And if you have the choice to accept cases, you can probably get some pretty decent stuff. I've seen med mal trials that last two weeks with 30 witnesses and dozens of exhibits that's certainly more intellectually stimulating than being the sixth guy on the brief at Gibson who gets to check for typos and fill in parentheticals. But if you're the guy hustling for the cases with low settlement value, or employed by a legitimate settlement mill, it's cut-and-paste motions and trying to nab a quick couple K.

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megagnarley
Posts: 497
Joined: Sun Sep 30, 2012 1:58 am

Re: Intellectual Stimulation in Law

Postby megagnarley » Tue May 28, 2013 12:33 am

timbs4339 wrote:Yes, it's a dumb question. Almost every area of law is intellectually stimulating if practiced at the right level/experience. I see guys who are 25 year veteran litigators who can't write a cogent appellate brief because their practice is almost entirely cut-and-paste omnibus pleadings, motions, and discovery requests. Some of my friends checking typos in fund disclosures will eventually (if they make partner) be forming really complex corporate structures.


Now now. There are no dumb questions.

The only way to learn is to first expose yourself as a fool.

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quakeroats
Posts: 1399
Joined: Mon Oct 26, 2009 8:34 am

Re: Intellectual Stimulation in Law

Postby quakeroats » Tue May 28, 2013 1:56 am

Bronte wrote:
Lord Randolph McDuff wrote:Responded to you because you mentioned novel issues without pointing out there every area of the law contains novel issues. And no, I was serious. "Universally" was your word, though.


Of course every area of the law, broadly speaking, gives rise to novel issues. The question is whether in your practice you frequently encounter those novel issues, and my point is that your practice will be more intellectually stimulating if you do. Maybe instead of "tends to involve novel issues" I should have said "frequently involves novel issues."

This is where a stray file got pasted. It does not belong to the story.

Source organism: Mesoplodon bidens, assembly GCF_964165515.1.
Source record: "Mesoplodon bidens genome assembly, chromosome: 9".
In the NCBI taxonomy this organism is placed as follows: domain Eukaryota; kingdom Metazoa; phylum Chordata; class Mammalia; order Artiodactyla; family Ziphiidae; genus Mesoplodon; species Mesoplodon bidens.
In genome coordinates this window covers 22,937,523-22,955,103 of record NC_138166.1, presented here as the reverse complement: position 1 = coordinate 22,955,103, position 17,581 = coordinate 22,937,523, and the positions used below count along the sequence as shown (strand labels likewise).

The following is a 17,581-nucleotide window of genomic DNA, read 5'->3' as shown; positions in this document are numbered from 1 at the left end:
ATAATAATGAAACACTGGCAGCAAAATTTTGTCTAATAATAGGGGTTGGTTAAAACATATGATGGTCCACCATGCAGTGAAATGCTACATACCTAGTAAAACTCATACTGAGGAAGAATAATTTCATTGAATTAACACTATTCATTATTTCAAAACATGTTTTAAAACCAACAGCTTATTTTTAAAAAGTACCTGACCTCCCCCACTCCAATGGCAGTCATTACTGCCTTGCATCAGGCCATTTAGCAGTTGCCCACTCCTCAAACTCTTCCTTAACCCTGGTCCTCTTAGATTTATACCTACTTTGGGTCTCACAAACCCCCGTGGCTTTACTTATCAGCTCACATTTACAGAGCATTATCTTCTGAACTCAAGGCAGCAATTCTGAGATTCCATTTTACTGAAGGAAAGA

If your point is that all lawyers frequently encounter novel issues in their practices, thereby rendering this criterion irrelevant to OP's inquiry, I think you're wrong. Many practices are highly routinized. A lawyer that mainly handles no-asset consumer bankruptcies is not going to have a very intellectually stimulating practice. Likewise, a deal lawyer at a low-ranking big law firm that handles mostly routine transactions will encounter fewer novel issues than a deal lawyer at Wachtell.

Your original comment seems a bit naive. You stated that in litigation "the argument is 100% in the middle, where everything is novel." This statement seems to assume that all litigation involves high-stakes trial work, ignoring the mind-numbing discovery practice that sometimes characterizes the field. And try telling the average slip-and-fall lawyer that "everything is novel" in litigation. You also stated that criminal law "is necessarily engaging." But substantially less than all criminal practitioners deal with the kind of morally-ambiguous, legally-novel issues you seem to envision. Just ask a DUI attorney. I generally take a more positive view of legal practice than most posters on this site, but your post seems disconnected from reality.


Plus, there's a whole class of intellectually interesting work for lawyers that has little to do with law. Unfortunately for litigators, this is mostly the domain of transactional lawyers.